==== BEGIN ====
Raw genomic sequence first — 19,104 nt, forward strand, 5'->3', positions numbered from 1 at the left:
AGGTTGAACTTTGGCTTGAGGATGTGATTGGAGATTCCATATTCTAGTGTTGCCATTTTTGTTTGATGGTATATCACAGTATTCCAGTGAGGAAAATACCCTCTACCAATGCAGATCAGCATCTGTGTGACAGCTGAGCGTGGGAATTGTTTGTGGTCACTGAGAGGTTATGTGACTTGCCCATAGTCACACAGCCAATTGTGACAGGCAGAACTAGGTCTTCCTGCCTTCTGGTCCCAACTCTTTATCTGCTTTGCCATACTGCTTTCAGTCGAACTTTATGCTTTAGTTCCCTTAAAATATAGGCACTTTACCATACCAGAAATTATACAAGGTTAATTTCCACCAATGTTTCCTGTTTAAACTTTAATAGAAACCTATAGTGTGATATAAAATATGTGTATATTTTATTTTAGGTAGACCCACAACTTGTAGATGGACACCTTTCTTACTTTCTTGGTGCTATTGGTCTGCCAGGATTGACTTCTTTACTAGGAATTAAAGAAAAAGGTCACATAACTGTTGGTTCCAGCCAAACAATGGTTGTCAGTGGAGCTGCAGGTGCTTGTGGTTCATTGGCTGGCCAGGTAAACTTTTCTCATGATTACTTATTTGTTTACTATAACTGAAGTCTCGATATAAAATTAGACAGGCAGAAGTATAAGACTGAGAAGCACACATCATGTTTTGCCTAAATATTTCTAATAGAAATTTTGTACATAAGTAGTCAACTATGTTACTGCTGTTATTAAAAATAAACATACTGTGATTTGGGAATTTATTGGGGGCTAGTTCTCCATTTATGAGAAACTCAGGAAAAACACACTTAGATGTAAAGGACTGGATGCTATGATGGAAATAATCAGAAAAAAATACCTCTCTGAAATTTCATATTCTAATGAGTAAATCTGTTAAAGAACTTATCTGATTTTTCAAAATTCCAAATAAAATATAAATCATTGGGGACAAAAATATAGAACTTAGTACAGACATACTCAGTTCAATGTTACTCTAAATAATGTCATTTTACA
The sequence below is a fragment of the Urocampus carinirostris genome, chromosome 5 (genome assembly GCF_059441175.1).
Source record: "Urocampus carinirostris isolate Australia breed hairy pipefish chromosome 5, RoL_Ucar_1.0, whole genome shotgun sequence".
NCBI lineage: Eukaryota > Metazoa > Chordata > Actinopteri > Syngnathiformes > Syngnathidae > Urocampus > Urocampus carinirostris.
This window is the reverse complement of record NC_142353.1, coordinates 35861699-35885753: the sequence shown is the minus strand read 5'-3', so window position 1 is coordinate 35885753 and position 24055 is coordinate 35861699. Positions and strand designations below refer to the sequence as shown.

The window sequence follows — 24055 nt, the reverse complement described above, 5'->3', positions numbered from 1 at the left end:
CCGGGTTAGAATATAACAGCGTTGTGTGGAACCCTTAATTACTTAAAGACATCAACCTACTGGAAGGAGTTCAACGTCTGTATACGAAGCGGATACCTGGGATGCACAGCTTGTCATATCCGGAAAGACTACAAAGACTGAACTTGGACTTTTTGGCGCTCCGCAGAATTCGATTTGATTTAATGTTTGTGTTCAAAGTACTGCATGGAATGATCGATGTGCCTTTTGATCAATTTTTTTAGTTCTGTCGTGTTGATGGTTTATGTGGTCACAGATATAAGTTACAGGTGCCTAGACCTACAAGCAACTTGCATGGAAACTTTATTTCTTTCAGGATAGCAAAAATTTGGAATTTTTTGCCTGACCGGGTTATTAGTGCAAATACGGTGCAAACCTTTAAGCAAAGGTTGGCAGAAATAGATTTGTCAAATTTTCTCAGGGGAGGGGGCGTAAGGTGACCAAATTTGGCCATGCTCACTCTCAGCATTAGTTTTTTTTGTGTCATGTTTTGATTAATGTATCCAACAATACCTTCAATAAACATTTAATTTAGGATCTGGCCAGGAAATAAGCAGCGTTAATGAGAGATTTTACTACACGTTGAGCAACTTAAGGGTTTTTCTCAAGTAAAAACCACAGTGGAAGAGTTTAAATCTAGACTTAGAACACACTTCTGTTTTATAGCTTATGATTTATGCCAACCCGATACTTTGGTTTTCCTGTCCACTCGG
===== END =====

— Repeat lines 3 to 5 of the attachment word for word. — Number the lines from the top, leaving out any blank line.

The sequence below is a fragment of the Urocampus carinirostris genome, chromosome 5 (genome assembly GCF_059441175.1).
Source record: "Urocampus carinirostris isolate Australia breed hairy pipefish chromosome 5, RoL_Ucar_1.0, whole genome shotgun sequence".
NCBI lineage: Eukaryota > Metazoa > Chordata > Actinopteri > Syngnathiformes > Syngnathidae > Urocampus > Urocampus carinirostris.